I am a big proponent of change in the library -- I think it's important to rearrange, freshen things up with paint, move shelves and books, add new programs and ideas, all with the best interests of your library community at heart, of course. I personally need this kind of change in order to keep my practice fresh and focused, especially as I've just wrapped up my 13th year in the same school. This past year, one change I made was moving the location of my desk. And it made all the difference.
This week's Take5 is all about a topic that we spend a lot of time focusing on as middle school educators: TEENS. We talk screen time, cell phones, overall struggles that teens experience and ways schools can help. Then we end with an uplifting story about students who set out to build something real -- a sailboat -- and summer reading list for middle schoolers (and students of all ages).
Last week, I found myself questioning my middle school classroom management practices. Let me set the scene for you. It was 8th period and school was going to be out for the summer in a week. So to say the kids are hyped up is an understatement. My Honors students were working on a PBL (project based learning) in the library (my school home away from home) that we had been chipping away at for weeks. The students were designing a museum exhibit -- complete with a summary of a historic event of their choice, photos, works cited, a paragraph connecting the event to a historic theme and an "about the historian" section with biographical information. Now were in the final push to create exhibits. Some students were frantically typing, others with gluing different items onto their tri-folds. Construction paper was strewn across the library. The librarians and I were fielding questions (Do you like this font? How do I print? Is my thesis statement okay? Do I need more pictures? Can you proofread this?), while at the same time unjamming printers and helping cut paper with the paper cutter. It was chaos, but most of them were learning and in fact some of them were doing the best work and deep thinking that I had seen them do all year. But that's where the key stumbling block comes in - most were deeply engaged -- but twenty percent were not.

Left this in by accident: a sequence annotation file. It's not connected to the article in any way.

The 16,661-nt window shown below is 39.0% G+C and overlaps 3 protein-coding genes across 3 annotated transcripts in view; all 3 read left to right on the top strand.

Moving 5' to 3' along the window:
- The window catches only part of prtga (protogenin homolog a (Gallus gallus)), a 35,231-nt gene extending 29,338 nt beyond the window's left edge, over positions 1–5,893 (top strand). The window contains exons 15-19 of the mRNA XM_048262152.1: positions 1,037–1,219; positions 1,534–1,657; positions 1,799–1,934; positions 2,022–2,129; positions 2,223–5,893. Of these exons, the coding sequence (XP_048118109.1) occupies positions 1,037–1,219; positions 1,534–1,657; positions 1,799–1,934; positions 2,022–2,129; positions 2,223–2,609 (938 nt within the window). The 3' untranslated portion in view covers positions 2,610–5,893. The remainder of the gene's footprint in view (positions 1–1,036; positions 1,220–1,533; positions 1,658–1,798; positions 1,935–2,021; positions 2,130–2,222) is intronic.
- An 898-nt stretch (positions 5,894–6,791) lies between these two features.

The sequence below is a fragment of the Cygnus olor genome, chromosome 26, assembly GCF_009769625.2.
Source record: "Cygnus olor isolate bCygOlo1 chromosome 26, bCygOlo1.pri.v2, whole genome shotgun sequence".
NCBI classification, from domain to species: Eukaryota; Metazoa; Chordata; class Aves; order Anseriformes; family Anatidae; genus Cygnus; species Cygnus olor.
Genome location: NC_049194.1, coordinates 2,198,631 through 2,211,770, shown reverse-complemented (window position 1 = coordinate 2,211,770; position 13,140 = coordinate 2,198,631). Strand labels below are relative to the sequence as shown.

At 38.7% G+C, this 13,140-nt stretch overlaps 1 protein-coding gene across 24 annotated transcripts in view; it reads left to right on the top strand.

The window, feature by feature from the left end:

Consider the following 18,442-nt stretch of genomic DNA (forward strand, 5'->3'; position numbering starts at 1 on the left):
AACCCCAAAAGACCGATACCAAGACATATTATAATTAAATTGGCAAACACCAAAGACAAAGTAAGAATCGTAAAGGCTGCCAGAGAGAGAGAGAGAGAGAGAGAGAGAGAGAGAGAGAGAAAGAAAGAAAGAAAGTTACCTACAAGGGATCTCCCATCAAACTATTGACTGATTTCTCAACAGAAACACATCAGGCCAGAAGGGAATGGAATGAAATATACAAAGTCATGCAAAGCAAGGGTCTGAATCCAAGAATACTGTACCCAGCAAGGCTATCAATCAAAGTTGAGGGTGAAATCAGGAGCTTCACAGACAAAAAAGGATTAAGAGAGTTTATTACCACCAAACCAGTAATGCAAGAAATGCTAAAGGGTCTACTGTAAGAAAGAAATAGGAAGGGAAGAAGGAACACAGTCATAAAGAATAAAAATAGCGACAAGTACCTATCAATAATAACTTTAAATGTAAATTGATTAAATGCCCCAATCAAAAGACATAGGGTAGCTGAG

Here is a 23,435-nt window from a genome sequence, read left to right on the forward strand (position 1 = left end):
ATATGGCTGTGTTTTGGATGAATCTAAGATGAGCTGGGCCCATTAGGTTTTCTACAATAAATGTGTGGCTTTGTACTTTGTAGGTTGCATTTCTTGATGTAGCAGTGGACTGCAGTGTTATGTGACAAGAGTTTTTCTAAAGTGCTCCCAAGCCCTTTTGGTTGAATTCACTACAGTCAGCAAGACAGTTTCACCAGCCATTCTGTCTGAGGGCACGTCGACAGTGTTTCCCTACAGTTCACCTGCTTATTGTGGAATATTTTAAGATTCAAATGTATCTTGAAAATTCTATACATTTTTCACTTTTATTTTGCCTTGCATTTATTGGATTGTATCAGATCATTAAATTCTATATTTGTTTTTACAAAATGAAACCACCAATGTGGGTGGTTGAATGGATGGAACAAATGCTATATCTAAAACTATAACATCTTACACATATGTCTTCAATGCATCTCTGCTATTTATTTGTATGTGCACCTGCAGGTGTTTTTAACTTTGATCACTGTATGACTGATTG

These twenty percent were doing the work in fits and starts. They were more interested in socializing than surrendering completely to doing the work. They seemed unfazed by the looming deadline - and actually I knew that focused or not -- they would come through, completing it at home if they did not complete it in class. But they were loud, and every time I got them back on track another would be off track. It was like a giant game of whack-a-mole and to make matters worse I was in a fishtank. Teachers in their off period were coming in to make copies and I just knew that they were focused on the 20 percent (who wouldn't be -- eyes are attracted to moving, loud objects -- rather than the quiet kid deep in thought). I cringed inside at how the whole thing looked. Of course, I wanted every last one of them on task, but it wasn't happening. And I couldn't decide if it was my fault, if it was their fault, or if it even mattered? If I had them sitting quietly in the classroom, I would look like I was in control - I would be in control. Control feels comfortable; control can look very good to outsiders. But control isn't always how or where learning happens. I pondered these questions (talked with a few colleagues) and then after hours of mulling things over I walked away with some more clearly defined thoughts about classroom management.
This week we've got all sorts of things on our mind. We've been focused on equity in our school district this year so a piece on cultural proficiency sparked my interest. I also discovered a new podcast for kids, learned about the impact of drawing on learning, and considered the teen brain a bit as well.
So, take5 and share with us what you think about these stories and more! We'd love to hear from you.
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